Every kind of solidarity is deserving of support. All its manifestations come in for general praise, and are considered OK by the government. Except one: taxes. Yet, in developed democratic societies it is supposed to be fiscal policy that plays the most decisive role when it comes to solidarity, in the sense of transference of resources.
The strange thing is not that the government, in the midst of the crisis, is talking about modifying this tax or the other, when an alteration seems technically advisable, or that it is moving toward the adaptation of certain aspects of income tax or corporate tax. This is always reasonable and often necessary. What is extravagant, however, is to encourage solidarity between citizens, using it as a motif of self-esteem and a moral reference for a society that is coping with a deep economic crisis and then, in the same breath, broadcast the message that "we have to cut taxes."
From this you might think that fiscal pressure in Spain was higher than the euro-zone average, and that it needs to be lowered. But this is not the case. According to Eurostat, fiscal pressure in neighboring countries in 2012 averaged 46.3 points, against 37.1 in Spain.
How can you defend something like this? Well, with conviction, the formidable conviction that when you talk to members of the public you must never offer them facts, but always ideological positions presented as moral options. According to the American professor George Lakoff, a specialist in political communication, this is what the right has a wonderful talent for, while the left believes that it is enough to add and subtract, and ask the public to vote in line with their interests. A big mistake, because experience shows that human beings are driven not by their bald interests alone, but are more often moved by moral arguments.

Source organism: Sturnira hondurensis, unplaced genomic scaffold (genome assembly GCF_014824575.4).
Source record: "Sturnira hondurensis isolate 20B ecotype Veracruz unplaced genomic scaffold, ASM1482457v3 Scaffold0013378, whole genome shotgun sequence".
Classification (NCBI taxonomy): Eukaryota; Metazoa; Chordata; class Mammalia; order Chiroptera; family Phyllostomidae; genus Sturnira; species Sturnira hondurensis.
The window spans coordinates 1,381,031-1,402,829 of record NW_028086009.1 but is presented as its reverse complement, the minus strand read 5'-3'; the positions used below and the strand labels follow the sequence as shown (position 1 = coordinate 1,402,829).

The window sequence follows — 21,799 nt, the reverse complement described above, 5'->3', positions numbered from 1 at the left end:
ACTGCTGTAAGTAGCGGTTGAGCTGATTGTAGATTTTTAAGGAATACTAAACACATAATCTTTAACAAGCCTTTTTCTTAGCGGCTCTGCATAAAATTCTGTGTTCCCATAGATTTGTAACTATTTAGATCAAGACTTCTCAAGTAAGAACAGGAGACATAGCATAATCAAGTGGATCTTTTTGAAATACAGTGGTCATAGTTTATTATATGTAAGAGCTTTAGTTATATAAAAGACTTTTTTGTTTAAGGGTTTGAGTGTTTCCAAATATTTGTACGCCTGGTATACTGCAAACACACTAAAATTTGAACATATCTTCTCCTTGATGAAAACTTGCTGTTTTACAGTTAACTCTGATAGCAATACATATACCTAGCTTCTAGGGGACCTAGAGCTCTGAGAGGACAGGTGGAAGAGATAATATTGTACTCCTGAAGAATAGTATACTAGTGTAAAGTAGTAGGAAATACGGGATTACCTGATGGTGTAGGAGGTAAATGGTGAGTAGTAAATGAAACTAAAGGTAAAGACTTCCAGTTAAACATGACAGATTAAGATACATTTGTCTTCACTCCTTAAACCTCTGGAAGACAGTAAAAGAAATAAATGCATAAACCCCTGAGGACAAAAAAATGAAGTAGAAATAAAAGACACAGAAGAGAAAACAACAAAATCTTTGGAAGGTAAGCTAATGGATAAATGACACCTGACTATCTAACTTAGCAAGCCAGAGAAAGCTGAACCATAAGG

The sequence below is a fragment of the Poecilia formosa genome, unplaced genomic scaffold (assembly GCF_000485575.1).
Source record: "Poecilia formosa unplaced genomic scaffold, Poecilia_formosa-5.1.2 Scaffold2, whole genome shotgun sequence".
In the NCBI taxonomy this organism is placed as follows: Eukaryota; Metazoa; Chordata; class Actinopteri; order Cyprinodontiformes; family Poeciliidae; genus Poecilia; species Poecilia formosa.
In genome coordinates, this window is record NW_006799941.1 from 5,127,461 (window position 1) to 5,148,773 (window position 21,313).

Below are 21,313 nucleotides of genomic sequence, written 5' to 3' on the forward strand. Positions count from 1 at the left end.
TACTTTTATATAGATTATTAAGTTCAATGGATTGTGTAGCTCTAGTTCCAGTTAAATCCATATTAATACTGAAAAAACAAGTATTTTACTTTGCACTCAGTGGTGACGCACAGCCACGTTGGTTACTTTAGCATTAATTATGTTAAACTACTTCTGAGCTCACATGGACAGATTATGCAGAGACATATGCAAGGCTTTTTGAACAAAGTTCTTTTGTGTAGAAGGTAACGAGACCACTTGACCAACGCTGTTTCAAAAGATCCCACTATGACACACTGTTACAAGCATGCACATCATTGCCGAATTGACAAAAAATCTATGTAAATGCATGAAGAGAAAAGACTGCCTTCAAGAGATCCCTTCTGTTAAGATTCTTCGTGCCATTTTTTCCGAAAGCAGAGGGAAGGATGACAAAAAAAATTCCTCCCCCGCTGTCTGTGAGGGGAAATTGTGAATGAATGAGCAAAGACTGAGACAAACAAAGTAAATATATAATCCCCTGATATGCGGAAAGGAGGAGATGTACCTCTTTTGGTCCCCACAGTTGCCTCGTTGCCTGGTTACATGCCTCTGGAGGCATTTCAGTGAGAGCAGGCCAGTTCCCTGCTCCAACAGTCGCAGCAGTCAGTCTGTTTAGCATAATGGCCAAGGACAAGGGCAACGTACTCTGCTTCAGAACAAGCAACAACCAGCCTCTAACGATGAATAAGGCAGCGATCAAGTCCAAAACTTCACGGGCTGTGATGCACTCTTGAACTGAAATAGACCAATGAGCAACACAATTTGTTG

The conservatives don't follow the polls: they want to change them"
Lakoff, interviewed last month by The Guardian, is furious. He believes that the social democrats, or liberals as they are known in the United States, are just as responsible as the conservatives for the regression in social progress that we see around us. This is so because they have given up defending and arguing the superiority of their social values, such as the public against the private; fair payment for work, as against mini-jobs; public education and healthcare as rights to be financed by the community, against those who see them as just another sector of the world of business. True, the liberals have never ceased to decry the immorality of racism and homophobia, but they have begun to slack off in their defense of the rights of immigrants and exiles, as has been happening in France with the Gypsies, or as in those terrible buses that went around London with signs telling illegal immigrants to "go home."
"The center does not exist," roars Lakoff. The left yields ground in the moral debate, with the mistaken impression that everything will approximate to an idyllic center. But the more ground it yields, the more the conservatives impose their own vision of society.
One of Lakoff's classic examples is the analysis of how conservatives have imposed the concept of efficiency as an absolute value, and its derivative that there must not be barriers to the pursuit of profit. Another is the adroitness with which they have come to dominate discussion on taxes, with a simple expression: "tax relief." If this is a relief, then it has to be good. This is where our heads are at in Spain, too. Tax relief is forever on the lips of our own government. Even when they have raised taxes, they are filling our heads with the contrary idea.
One last warning. According to Lakoff, the progressives are too obsessed with what the opinion polls say. "The conservatives don't follow the polls: they want to change them." You win political space not when you try to stay in the center, but when you achieve acceptance of your own scheme of values, as if it was the product of common sense.